WASHINGTON – Congress should consider trying to stimulate the economy with targeted spending because further changes in monetary policy are unlikely to work, former Treasury Secretary Lawrence Summers said today.
The stimulus could come in infrastructure spending that would especially help workers hardest hit by the housing decline. Another option would be issuing more food stamps and extending of unemployment benefits because low-income assistance is more likely to be spent rapidly than other support, Summers told lawmakers.
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“The American economy remains in a highly uncertain state with very significant risks to the downside,” Summers, a Harvard University professor, told the House Budget Committee.
“The balance of risks in the American economy is toward contraction and a vicious cycle in which declining economic performance exacerbates financial strains which feed back to hurt the economy rather than overheating and rising inflation.”
Summers said he isn't opposed to further tax rebates in the absence of other action, but would put a higher priority on supporting low-income people, infrastructure spending and relief to state and local governments.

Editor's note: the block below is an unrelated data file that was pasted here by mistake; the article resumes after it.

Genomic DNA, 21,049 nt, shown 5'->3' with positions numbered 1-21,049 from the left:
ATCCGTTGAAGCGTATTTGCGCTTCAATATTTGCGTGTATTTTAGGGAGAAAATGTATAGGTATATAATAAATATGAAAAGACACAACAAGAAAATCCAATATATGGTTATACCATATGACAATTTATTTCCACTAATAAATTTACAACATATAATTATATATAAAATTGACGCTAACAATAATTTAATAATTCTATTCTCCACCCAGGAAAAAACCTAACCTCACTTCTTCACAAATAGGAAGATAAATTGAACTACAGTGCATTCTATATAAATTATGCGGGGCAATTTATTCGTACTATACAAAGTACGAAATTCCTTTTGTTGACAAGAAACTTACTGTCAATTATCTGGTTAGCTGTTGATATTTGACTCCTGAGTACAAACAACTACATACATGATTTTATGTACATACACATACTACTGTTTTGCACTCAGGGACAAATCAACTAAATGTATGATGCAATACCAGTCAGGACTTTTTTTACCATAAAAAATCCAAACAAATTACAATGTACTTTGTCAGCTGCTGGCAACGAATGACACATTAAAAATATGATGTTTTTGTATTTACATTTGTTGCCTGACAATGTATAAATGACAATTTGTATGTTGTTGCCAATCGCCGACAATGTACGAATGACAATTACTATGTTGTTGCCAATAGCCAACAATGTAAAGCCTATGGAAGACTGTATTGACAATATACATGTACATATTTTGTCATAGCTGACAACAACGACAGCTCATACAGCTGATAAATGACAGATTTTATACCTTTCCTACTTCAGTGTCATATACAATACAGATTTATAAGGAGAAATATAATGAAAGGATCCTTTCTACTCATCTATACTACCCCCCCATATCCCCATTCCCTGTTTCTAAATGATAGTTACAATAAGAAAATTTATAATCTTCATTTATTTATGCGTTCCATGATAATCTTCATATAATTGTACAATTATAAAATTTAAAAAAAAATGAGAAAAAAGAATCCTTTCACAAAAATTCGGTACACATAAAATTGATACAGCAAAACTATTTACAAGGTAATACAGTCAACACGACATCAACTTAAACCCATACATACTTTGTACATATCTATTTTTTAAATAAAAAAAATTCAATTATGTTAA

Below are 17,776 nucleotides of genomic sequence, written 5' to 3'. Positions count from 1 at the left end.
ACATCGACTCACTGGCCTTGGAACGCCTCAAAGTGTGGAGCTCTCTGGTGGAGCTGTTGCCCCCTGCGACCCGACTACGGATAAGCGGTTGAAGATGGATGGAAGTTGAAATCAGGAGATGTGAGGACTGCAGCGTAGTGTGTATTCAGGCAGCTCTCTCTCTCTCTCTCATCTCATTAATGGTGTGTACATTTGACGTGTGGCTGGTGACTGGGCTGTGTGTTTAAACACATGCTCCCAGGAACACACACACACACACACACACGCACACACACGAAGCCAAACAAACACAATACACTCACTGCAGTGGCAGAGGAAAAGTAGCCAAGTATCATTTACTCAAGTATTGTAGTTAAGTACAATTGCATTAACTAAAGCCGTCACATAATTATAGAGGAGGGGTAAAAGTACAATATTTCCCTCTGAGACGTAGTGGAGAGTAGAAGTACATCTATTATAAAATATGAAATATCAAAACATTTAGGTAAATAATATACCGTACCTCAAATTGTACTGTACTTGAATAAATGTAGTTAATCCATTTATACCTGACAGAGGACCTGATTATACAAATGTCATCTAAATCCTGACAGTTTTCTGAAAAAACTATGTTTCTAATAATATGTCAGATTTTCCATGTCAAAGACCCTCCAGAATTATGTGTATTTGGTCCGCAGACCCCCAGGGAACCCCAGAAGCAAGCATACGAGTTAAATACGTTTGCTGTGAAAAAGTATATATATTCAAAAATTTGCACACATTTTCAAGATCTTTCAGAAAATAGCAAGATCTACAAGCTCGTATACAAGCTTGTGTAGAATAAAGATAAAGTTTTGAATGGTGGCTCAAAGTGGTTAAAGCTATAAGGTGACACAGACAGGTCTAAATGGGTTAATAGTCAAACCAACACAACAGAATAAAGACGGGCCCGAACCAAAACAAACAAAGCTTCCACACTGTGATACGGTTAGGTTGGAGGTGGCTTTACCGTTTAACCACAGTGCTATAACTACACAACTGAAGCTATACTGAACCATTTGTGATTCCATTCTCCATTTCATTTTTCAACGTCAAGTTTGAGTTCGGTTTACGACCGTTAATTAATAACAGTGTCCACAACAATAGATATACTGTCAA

Rep. John Spratt, a Democrat from York County, S.C. and chairman of the committee, said he called the hearing to discuss what if anything the government ought to do in response to the weakened economy and “avoid a full-fledged recession.”
“As helpful as it may have been, the stimulus may also have been not enough,” Spratt said of the tax rebates issued earlier this year.
David Kreutzer, a senior policy analyst for the conservative Heritage Foundation, recommended opening up drilling in the outer continental shelf and the Arctic National Wildlife Refuge.
Summers cautioned against a long-term increase in the deficit and unpaid tax cuts or spending programs.
“Those would not just be dangerous in the future because of the debt but would also, because of the impact on interest rates and confidence…inhibit recovery today,” he said.
Summers said he doesn't think interest rates can be lowered further without putting the U.S. dollar and commodity markets at risk.
“In an environment where banks and other firms are constrained by lack of capital, it is not clear that lowering interest rates will have a substantial effect on lending and borrowing,” he said.